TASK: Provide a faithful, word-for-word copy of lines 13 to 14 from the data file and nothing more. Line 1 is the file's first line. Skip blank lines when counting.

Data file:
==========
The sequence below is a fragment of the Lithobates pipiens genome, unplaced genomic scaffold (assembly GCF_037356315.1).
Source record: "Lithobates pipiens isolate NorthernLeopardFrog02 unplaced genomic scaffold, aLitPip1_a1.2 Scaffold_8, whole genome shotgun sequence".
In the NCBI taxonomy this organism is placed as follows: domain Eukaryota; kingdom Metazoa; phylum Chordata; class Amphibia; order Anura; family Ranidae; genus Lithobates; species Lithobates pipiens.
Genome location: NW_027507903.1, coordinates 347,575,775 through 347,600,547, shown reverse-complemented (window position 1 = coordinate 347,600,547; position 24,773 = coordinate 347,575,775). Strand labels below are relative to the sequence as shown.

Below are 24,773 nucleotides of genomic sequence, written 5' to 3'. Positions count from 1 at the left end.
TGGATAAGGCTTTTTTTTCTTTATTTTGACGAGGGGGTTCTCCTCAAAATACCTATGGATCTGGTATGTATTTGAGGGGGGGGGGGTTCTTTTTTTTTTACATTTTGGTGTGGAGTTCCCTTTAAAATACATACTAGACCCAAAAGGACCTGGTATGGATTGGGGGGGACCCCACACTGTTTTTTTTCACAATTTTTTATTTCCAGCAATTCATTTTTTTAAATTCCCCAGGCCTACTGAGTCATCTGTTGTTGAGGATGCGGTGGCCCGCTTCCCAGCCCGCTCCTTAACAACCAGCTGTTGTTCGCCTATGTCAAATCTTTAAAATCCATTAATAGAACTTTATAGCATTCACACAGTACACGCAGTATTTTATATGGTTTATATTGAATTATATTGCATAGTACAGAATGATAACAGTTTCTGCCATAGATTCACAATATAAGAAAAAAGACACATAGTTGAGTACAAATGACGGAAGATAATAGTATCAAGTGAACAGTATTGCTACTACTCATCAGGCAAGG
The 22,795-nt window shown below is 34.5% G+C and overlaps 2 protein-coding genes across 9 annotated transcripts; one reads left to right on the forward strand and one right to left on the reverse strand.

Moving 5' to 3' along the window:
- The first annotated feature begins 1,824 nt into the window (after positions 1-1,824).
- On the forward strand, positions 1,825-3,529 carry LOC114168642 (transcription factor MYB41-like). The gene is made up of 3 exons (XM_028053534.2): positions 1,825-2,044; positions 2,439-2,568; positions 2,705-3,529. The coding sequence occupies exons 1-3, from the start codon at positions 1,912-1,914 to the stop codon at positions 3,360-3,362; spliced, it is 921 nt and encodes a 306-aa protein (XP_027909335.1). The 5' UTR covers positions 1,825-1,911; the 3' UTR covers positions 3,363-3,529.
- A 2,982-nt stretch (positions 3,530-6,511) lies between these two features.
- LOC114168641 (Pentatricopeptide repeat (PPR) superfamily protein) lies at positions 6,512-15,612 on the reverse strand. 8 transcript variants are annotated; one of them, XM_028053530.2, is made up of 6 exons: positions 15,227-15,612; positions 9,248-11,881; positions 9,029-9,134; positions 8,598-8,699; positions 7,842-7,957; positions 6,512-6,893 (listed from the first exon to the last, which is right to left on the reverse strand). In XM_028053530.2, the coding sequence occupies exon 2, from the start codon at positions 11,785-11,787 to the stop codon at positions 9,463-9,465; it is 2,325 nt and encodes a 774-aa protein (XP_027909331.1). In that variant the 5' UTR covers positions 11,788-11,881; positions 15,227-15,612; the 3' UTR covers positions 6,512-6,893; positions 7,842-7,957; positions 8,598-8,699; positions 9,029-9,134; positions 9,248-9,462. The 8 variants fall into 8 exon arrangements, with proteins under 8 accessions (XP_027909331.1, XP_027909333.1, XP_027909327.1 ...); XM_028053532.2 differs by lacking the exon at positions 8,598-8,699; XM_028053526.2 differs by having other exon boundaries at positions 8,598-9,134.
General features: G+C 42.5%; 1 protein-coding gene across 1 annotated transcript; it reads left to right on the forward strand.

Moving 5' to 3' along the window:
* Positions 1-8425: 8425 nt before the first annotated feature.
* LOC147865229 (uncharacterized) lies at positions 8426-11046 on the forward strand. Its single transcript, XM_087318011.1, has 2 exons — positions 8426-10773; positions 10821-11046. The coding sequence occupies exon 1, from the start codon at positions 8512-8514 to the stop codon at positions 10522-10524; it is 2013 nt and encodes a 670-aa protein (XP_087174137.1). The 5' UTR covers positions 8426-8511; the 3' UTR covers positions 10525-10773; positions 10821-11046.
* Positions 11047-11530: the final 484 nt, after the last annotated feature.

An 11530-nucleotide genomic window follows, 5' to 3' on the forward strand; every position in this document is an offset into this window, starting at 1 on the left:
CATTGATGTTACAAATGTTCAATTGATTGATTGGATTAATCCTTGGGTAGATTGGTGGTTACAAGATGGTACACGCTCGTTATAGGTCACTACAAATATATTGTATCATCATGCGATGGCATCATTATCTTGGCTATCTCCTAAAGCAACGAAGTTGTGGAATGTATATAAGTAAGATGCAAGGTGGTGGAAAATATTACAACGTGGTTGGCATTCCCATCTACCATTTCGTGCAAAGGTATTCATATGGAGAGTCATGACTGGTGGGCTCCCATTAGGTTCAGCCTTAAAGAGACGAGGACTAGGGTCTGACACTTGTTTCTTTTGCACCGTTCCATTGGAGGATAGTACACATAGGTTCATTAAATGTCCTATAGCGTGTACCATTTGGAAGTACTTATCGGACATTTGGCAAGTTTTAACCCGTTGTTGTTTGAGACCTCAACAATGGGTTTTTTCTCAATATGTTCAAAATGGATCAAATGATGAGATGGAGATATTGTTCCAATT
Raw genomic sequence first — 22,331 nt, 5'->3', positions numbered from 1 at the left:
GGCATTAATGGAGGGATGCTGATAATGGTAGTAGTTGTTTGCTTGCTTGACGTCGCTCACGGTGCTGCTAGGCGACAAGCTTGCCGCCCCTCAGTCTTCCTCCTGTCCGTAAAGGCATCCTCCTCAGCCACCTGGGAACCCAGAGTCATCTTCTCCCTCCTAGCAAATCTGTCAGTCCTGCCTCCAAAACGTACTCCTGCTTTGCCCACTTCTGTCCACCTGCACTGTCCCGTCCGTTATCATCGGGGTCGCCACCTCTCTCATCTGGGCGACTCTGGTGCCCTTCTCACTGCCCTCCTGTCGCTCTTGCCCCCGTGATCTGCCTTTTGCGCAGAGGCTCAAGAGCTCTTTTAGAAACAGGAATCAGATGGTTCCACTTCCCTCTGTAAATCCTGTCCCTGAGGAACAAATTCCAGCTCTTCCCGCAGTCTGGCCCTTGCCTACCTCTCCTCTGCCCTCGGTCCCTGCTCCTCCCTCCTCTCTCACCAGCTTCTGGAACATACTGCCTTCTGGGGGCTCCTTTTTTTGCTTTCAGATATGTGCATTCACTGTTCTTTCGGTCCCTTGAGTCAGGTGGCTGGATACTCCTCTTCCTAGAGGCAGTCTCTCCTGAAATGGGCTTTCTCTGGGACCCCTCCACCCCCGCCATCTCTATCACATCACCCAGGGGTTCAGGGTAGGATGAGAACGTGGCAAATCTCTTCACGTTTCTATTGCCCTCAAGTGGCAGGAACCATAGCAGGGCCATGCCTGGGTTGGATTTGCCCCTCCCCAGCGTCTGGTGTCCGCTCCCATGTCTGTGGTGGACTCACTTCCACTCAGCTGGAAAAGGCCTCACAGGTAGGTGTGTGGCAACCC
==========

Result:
General features: G+C 42.5%; 1 protein-coding gene across 1 annotated transcript; it reads left to right on the forward strand.

Moving 5' to 3' along the window: